Balkan Insight reported on Tuesday that the appeals court in The Hague has ruled that the Dutch state was partly liable for the deaths of some 300 Bosniak men who were forced out of a Dutch UN peacekeepers’ base near Srebrenica in July 1995 and subsequently killed by Bosnian Serb forces. The court ruled that the Dutch state is liable for around 30 per cent of any damages awarded to the victims’ relatives, because it said it was not clear whether the men would have been killed anyway even if they were allowed to remain inside the base. The ruling only applies to around 300 Bosniaks who had taken refuge at the base in Potocari, not to the rest of around 8,000 Bosniaks from Srebrenica who were killed by Bosnian Serb forces in July 1995 – a crime classified as genocide by international…

Daily World News Digest, 27 June 2017

Mexico: General Law on Enforced Disappearances

On Saturday, Lifegate, a development we portal based in Italy, reported on the two-year process through which the Mexican Congress has worked on the General Law on Enforced Disappearances. Currently, there exists no federal law targeting the crime of forced disappearances except for one article in the Criminal Code. http://bit.ly/2sbDEmc

Amnesty International irges Myanmar authorities to release journalists

On Monday, Amnesty International urged Myanmar authorities immediately to release three journalists, who were detained while carrying out their work in the conflict-afflicted northern Shan State. Aye Nai and Pyae Phone Naing, both reporters for the Democratic Voice of Burma (DVB), and Thein Zaw (aka Lawi Weng), a reporter for the Irrawaddy newspaper, were arrested along with four other people they were travelling with. At present there is no information as to the identities of the four other detainees. http://bit.ly/2thDxFU

Hundreds missing in the war in Eastern…

Daily World News Digest, 26 June 2017

China landslide: More than 90 missing as search continues

The BBC reports today that more than 90 people are still missing after a huge landslide early on Saturday buried homes in a village in Sichuan province in southwestern China. Thousands of rescuers were deployed after some 40 homes were destroyed in Maoxian county. At least 10 bodies have been recovered, but rescuers say they do not expect to find anyone else alive. Heavy rain is thought to have triggered the landslide, causing the top section of a mountain to loosen, sending boulders and rocks crashing down onto Xinmo village below. http://bbc.in/2s6SE4S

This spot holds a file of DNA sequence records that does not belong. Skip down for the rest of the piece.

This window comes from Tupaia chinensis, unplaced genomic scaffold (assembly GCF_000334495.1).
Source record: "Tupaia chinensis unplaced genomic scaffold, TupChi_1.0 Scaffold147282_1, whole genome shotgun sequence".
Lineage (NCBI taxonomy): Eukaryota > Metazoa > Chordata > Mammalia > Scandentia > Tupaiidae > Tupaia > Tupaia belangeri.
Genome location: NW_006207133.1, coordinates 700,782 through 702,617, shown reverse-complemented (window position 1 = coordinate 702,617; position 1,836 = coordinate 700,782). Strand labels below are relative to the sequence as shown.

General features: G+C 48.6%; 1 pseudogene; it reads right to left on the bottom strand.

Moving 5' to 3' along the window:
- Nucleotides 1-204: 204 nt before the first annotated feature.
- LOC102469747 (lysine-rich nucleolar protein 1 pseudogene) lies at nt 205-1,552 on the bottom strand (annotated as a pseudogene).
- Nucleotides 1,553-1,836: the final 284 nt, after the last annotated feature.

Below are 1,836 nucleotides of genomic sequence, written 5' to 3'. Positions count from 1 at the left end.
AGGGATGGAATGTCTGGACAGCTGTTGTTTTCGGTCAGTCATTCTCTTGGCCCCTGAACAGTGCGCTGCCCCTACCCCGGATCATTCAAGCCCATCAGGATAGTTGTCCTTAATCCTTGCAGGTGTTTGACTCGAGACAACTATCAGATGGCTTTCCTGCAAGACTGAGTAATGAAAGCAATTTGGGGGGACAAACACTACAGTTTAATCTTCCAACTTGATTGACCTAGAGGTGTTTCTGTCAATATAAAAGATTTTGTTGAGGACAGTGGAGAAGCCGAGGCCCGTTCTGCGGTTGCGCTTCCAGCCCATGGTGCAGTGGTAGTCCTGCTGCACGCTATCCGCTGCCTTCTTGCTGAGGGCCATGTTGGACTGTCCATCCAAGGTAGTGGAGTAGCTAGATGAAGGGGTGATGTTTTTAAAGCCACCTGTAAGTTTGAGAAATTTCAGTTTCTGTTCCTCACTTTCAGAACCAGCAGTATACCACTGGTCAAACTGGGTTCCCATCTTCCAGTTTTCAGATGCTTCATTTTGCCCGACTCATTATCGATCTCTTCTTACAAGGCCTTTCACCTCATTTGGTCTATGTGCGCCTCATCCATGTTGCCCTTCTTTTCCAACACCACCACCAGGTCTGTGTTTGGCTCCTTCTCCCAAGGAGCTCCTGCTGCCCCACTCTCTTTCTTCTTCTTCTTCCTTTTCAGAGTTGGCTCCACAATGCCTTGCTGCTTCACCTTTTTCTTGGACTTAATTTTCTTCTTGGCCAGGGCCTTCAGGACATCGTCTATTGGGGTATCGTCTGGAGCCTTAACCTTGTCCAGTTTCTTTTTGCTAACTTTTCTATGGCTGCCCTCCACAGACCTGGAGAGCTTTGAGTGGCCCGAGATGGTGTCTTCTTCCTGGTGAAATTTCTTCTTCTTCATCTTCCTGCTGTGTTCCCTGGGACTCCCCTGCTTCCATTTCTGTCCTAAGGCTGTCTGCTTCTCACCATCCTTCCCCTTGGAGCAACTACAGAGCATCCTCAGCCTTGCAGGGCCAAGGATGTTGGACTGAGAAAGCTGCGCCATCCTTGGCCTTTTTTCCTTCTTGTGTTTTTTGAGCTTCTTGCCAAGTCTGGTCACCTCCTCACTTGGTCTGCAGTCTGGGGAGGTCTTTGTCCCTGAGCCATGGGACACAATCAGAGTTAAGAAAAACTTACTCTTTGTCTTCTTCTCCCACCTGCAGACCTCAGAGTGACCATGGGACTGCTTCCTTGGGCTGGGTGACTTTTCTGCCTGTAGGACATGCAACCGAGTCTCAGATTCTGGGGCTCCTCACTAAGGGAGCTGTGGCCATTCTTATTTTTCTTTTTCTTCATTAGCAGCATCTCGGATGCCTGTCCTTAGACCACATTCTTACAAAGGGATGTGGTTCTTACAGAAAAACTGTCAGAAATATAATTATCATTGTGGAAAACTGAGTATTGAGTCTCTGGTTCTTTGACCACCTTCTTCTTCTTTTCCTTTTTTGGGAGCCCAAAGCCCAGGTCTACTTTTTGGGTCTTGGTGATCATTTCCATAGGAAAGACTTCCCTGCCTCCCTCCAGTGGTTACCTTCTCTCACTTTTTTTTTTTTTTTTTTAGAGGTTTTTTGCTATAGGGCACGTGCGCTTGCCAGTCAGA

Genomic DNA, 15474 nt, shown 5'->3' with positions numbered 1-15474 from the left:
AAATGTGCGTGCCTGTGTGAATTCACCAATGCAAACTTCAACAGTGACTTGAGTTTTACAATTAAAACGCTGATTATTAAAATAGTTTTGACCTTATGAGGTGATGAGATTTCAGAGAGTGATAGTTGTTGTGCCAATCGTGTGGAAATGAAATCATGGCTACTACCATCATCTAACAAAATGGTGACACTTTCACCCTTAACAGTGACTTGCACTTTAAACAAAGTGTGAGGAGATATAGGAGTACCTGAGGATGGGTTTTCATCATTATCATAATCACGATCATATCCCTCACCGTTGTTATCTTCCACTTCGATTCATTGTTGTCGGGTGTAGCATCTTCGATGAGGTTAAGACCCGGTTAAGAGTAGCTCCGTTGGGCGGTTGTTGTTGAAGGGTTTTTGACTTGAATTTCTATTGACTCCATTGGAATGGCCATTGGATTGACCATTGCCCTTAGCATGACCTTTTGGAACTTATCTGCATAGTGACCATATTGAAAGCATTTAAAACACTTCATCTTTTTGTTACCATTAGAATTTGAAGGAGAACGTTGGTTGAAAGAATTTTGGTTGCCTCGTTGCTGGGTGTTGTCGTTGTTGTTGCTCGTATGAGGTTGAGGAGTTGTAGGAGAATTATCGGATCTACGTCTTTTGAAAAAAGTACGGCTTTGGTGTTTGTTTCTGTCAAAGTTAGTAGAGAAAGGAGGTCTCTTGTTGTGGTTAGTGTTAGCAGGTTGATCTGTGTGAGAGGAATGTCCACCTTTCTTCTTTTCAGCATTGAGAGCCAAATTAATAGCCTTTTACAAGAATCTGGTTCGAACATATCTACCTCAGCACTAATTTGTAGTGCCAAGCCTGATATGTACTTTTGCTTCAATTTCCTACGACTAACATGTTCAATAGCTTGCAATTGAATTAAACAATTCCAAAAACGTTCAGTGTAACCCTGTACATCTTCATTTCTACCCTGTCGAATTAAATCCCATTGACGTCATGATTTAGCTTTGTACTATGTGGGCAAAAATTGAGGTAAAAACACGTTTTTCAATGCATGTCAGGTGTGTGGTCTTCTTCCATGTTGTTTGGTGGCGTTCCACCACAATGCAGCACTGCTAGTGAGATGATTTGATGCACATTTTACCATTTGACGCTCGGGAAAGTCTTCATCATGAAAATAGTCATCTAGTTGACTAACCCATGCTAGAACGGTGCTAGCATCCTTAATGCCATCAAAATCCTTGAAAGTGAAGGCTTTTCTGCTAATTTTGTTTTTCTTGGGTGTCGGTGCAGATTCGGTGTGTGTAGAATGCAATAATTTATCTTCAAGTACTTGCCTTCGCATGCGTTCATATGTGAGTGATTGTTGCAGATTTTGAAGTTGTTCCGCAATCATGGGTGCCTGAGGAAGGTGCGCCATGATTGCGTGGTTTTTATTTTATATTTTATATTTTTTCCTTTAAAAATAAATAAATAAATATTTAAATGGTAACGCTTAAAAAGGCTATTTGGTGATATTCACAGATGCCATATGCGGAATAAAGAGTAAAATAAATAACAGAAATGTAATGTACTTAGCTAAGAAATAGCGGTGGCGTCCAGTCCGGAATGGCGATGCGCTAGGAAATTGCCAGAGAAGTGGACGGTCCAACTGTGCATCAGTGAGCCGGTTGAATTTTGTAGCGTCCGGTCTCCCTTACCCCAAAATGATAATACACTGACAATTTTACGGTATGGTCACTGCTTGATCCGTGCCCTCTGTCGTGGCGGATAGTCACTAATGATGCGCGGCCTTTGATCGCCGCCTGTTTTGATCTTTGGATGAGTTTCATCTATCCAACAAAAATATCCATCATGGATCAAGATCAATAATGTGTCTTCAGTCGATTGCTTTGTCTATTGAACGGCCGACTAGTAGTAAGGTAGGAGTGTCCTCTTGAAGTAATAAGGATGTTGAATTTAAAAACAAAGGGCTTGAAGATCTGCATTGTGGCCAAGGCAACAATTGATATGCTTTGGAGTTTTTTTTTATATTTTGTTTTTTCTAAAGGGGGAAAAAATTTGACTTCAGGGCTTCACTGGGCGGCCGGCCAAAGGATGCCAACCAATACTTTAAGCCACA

Death toll from Bahawalpur oil tanker fire climbs to 153

Dawn newspaper from Pakistan reported on 25 June that 153 people, many of whom had rushed to collect leaking fuel, were killed after an oil tanker crashed on a road near the city of Bahawalpur in eastern Pakistan on Sunday….

Daily World News Digest, 23 June 2017

Guatemala: relatives of the disappeared demand justice

On Thursday, Prensa Latina carried a story on the National Day against Forced Abductions in Guatemala. According to a Report published by the Commission for Historic Clarification in 1999, 45,000 people – mostly indigenous people, union, community and student leaders, and social activists – disappeared during the more than 30 years of conflict that came to an end in 1996. Although the National Day against Forced Abductions was established in 2004, the authorities have refused to create a commission to find victims of enforced disappearance. http://bit.ly/2tVGmZA

Inside Yemeni secret prisons

On Thursday, Associated Press reported on a network of secret prisons in southern Yemen, stating that abuse and torture are routine as hundreds are detained, ostensibly in the hunt for al-Qaida militants. The informal prison network is run by the United Arab Emirates and the Yemeni forces it has created, AP says.

Daily World News Digest, 22 June 2017

Zimbabwe commits to implement recommendations of UN Human Rights Council

All Africa carried comments on Wednesday by Zimbabwe Secretary for Justice, Legal and Parliamentary Affairs Virginia Mabiza, saying that the Zimbabwean Government is committed to implementing 151 of 260 recommendations made by the UN Human Rights Council during the second cycle of the Universal Periodic Review in November 2016. The recommendations include guaranteeing freedom to demonstrate, and prohibition of torture and enforced disappearances. http://bit.ly/2sYjTOG

Enforced disappearances in Yemen

Human Rights Watch reports today that the United Arab Emirates (UAE) is supporting Yemeni forces that have arbitrarily detained, forcibly disappeared, tortured, and abused dozens of people during security operations. HRW has documented the cases of 49 people, including four children, who have been arbitrarily detained or forcibly disappeared in the Aden and Hadramawt governates of Yemen over the last year; at least 38 appear to have been arrested or detained by…